When a Pay Cut or Demotion Makes Sense

When a Pay Cut or Demotion Makes Sense

May 31, 2012 Changing Careers

Changing careers requires sacrifices. You may have to give up a prestigious title and its accompanying compensation to enter a new field. Yet, it’s difficult to know when pay cuts and demotions are worthwhile. As a result, I have identified three instances when you should set your ego aside and downsize your lifestyle to take a gig within a desired sector. The instances are when the job a) enables you to solve a challenge that other players in the same sector would pay dearly to tackle, b) catapults you to the heart of where you want to end up, or c) has presented itself multiple times and you’ve thought really hard about accepting that job or a similar one each time.

  1. You get to solve a challenge others would pay dearly to tackle.  Sheryl Sandberg, Facebook CEO, is a great case study. She transitioned from working in the government to digital when she accepted the then undefined role as Google’s first business unit general manager which was a step down for the former Chief of Staff to the United States Secretary. However, astutely, she assumed a role that gave her profit and loss statement responsibilities in a sector where the person who generates profit for a consumer centric website would be coveted by MANY others. In Ms. Sandberg’s case, Facebook enlisted her help to shift from being a cool site to a cool money-making site.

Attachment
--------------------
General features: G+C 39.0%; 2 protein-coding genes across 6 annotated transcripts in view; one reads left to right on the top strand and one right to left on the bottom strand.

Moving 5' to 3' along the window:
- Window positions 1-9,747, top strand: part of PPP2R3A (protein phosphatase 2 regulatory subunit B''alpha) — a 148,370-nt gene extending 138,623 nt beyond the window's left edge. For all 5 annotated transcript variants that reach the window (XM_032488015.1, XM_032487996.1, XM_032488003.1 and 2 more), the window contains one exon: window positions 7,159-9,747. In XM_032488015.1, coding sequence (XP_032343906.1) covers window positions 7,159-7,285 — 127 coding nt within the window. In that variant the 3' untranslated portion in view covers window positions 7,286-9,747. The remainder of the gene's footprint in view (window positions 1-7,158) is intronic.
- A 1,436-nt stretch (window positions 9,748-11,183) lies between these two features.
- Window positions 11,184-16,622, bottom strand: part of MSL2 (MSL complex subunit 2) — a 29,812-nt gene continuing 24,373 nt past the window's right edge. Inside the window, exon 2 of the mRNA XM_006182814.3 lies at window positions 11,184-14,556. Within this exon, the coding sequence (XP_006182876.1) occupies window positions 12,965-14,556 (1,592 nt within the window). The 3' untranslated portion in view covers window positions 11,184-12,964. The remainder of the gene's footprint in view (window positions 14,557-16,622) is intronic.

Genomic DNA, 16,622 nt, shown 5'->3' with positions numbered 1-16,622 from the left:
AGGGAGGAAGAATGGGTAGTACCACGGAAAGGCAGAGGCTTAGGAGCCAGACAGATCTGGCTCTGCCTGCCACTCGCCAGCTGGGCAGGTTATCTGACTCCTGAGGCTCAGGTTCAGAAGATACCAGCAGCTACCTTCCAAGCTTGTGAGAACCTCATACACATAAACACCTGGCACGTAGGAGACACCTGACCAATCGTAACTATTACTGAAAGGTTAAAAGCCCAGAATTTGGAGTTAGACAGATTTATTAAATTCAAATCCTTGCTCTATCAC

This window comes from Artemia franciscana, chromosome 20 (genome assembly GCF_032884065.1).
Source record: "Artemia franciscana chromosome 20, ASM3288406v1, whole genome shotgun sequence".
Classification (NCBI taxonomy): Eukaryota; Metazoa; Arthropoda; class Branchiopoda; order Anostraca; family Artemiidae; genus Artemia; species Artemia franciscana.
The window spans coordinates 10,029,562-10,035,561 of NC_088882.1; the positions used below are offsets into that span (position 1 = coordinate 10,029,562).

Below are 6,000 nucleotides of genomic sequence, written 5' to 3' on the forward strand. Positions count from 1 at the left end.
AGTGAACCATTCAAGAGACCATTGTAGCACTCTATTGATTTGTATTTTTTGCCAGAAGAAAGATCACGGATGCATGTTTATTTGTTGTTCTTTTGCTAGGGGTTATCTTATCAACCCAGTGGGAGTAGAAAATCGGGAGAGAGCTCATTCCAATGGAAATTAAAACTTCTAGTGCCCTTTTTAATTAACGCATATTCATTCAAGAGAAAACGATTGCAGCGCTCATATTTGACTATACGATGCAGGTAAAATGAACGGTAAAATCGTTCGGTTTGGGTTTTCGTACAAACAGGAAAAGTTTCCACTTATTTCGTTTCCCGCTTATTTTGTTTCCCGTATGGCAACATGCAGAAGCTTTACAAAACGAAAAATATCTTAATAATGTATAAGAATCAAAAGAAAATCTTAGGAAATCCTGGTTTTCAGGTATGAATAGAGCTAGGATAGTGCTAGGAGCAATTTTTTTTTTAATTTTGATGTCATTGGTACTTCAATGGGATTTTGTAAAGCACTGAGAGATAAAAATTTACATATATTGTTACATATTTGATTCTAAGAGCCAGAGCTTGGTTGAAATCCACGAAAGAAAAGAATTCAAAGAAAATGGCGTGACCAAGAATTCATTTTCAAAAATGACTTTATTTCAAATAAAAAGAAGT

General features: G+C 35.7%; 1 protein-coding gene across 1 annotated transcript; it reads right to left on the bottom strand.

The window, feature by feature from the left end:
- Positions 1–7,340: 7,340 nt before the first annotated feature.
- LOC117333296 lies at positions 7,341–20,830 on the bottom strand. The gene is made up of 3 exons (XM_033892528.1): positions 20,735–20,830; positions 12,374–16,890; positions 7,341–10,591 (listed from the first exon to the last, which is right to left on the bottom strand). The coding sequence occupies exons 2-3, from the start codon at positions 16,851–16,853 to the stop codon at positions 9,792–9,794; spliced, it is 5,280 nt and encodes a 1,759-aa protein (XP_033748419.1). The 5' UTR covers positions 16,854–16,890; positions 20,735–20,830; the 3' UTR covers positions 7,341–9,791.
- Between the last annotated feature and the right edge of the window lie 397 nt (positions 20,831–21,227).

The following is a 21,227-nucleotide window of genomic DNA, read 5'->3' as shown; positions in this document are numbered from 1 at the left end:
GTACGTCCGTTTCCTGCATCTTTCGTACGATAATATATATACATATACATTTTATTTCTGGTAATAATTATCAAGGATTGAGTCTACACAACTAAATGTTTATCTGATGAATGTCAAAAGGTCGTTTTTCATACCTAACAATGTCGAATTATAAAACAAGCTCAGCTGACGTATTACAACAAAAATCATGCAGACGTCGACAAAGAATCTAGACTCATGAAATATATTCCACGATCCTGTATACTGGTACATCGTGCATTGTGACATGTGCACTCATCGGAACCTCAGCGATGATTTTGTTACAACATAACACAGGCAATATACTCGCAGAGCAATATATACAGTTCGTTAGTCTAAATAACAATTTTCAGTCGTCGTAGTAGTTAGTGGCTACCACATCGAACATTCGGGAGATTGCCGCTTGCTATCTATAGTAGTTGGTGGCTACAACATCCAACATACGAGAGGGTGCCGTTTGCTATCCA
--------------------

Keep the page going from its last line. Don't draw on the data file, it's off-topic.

2. You are at the heart of where you want to be.  If your aspiration is to become a producer then it is better to take a junior role within the production department of a media firm than to take a lateral one outside of production.  Many clients rely on internal transfers down the line yet too often these moves are blocked, delayed, or painful. As a result, it is worth a pay cut or demotion to be at the heart of where you want to be professionally from day one.  As a junior team member you can still uncover if you desire a longer term role in the sector, and you can start building a professional portfolio and/or gaining critical skills that will continue to serve you well beyond your “starter” firm.
  3. You’ve faced this same dilemma many times beforePaulo Coelho, author of the book, The Alchemist, wanted to follow an untraditional career path as a writer. He was serious about this desire however at his parent’s wishes he diverted from this path and went to law school. Yet, during his first year in law school he dropped out; writing reentered his mind and this time he started testing the waters which worked out well. In the same vein, for example, if entering education as an after school teacher has crossed your path before, back then you gave it careful consideration, and today the same opportunity is at your doorstep consider a different approach; take it. I challenge you to finally put your curiosity to rest and take that pay cut because, as Coelho asserts “…everything that happens twice will surely happen a third time.” It’s following you because you are meant to open that door and it will haunt you until you take the plunge.

About the author

Melissa Llarena: is the CEO and career coach behind Career Outcomes Matter. Her craft is coaching top executives on how to dissect and deliver the perfect job interview. Her client base includes US-based as well as international business leaders with 15-plus years of experience who are undeniably really good at what they do yet simply want a strategic partner who can quickly fully understand their tangible and intangible contributions to effectively scale up their interviewing skills for the toughest interviews. Click to gain instant access to her 20-page interview preparation kit to gain an edge then schedule a phone call to see how she’d leverage her most powerful insights based on your unique situation -- all in time for your next interview.